Global Journal of Dairy Farming and Milk Production

Perspective - Global Journal of Dairy Farming and Milk Production ( 2022) Volume 7, Issue 2

Methods of milking and its importance

A Onder*
Department of Animal Biotechnology and Genetics, Bydgoszcz University of Science and Technology, Bydgoszcz, Poland
*Corresponding Author:
A Onder, Department of Animal Biotechnology and Genetics, Bydgoszcz University of Science and Technology, Bydgoszcz, Poland, Email:

Received: 01-Jul-2022, Manuscript No. GJDFM-22-73187; Editor assigned: 04-Jul-2022, Pre QC No. GJDFM-22-73187 (PQ); Reviewed: 21-Jul-2022, QC No. GJDFM-22-73187; Revised: 29-Jul-2022, Manuscript No. GJDFM-22-73187 (R); Published: 05-Aug-2022, DOI: 10.15651/2449-1861.22.7.077


Cattle, water buffalo, people, goats, sheep, and, less frequently, camels, horses, and donkeys all have mammary glands that can be milked. The animal must be pregnant or have recently given birth in order to milk it, either manually or mechanically. The term "milker" can apply to either the person who milks the animal or the animal itself.

When milking by hand, the udder's teats are massaged and pulled down to release the milk into a bucket. The upper portion of the teat is closed between the finger and thumb, holding milk inside. The lower portion is then pressed by the other fingers, forcing the milk out of the hole in the teat's tip. The thumb and fingers close the top of the teat, which is then slid downward, pushing the milk toward the bottom.

In the developed world, milking machines are used for the majority of milking. The cow's teats are fitted with teat cups, which extract the milk by switching between vacuum and regular air pressure. Before being added to a sizable bulk tank of milk for storage, the milk is filtered and cooled. A cow can be machine milked twice a day for an average of 5-7 minutes each time. Cows can now choose when to milk on their own thanks to robotic milking, but they still need to interact with people. Mastitis in cows is a well-known adverse effect of mechanical milking. Infections can be brought on by non-sterile equipment that introduces bacteria into the teat. Physical discomfort is another negative effect.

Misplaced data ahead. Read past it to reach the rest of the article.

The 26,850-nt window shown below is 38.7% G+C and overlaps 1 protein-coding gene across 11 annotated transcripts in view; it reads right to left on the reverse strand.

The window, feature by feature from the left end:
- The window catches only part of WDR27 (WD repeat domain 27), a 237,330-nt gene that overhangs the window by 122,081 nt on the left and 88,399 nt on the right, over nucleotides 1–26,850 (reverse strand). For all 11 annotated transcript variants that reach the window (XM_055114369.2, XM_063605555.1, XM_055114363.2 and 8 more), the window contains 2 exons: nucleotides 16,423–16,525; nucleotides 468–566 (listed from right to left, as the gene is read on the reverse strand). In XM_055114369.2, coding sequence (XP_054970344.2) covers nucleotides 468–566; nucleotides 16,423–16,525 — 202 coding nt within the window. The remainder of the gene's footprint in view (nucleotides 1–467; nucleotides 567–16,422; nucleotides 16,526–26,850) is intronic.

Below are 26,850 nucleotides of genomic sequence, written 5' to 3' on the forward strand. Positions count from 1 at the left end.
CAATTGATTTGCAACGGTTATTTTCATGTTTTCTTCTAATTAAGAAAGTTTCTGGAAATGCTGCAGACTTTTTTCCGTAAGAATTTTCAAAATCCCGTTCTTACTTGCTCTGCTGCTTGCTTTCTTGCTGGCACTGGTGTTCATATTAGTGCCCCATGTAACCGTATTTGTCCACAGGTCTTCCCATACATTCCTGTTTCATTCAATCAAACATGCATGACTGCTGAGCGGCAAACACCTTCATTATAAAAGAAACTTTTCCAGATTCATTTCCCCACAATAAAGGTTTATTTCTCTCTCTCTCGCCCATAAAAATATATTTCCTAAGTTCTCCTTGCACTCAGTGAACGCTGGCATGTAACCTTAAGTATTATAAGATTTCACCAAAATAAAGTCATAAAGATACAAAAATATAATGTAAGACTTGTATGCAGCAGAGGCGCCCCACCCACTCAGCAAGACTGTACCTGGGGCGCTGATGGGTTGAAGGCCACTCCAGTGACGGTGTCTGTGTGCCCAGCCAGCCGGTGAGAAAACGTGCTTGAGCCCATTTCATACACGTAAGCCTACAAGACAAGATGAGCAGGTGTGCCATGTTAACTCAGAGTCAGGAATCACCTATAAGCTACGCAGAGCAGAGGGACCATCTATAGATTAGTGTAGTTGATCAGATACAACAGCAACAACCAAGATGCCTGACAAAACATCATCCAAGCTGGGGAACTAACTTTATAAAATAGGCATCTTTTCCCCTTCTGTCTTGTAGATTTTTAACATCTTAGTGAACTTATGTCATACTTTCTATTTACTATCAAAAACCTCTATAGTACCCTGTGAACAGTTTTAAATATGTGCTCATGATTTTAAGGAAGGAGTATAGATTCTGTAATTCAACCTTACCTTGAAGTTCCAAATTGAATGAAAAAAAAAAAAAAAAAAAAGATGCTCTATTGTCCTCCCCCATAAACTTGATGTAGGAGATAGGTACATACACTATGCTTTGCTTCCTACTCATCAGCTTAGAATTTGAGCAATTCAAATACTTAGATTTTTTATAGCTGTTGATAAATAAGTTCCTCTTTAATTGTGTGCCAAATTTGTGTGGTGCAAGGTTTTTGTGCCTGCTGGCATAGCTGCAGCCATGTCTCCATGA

Large dairy farmers utilize elaborate milking equipment on their cows, but if we have one or a few cows, we don't need one of those. Techniques for hand milking developed over millennia continue to be effective. Not all methods are effective with all cows, but one enables we to perform a mastitis check before beginning the milking procedure.

First Cleaning

Cleaning were hands and the cow's udder lowers the likelihood that she'll develop mastitis, or an udder infection. After washing were hands with soap and water, clean the udder properly. Use a clean, moist towel to wipe the udder's bottom and sides, and then use a different towel to properly dry it. As we milk her, any moisture left on the udder may cause the skin to flake or split. When we're done milking, clean each teat by dipping it in a tiny cup of iodine or teat dip to get rid of any bacteria.

Stripping Method

When we are prepared to begin milking the cow, take a test and hold it between were thumb and fingers in each hand. Beginning at the top of the teat, move were thumb and forefinger down its length, compressing it as we go. Using this method, squirt a few streams of milk from each teat into different glasses. Next, examine the milk for any flakes or clots that could indicate mastitis. Never ingest milk from a team that is contaminated. Stop using the milk-squirting technique once we have extracted enough milk for inspection. The cow's skin may become irritated if we slide were fingers along the teat too quickly. Use the stripping technique for a few squirts at the conclusion of was milking session.

Full-Hand Method

Using were entire hand is the correct method for the most of were milking time. Wrap were thumb and forefinger over the top of the teat to secure it, and then squeeze the teat while compressing it and encircling it with were other fingers. Without having to slide were palm up and down the teat, this propels the milk that is already in the teat out in a stream. Release the compression while keeping hold of the teat in part. This enables more milk to spill from the udder into the teat so we can squeeze the milk out by pinching were fingers from top to bottom. There is less possibility of irritating the cow because were hand isn't slid along the teat.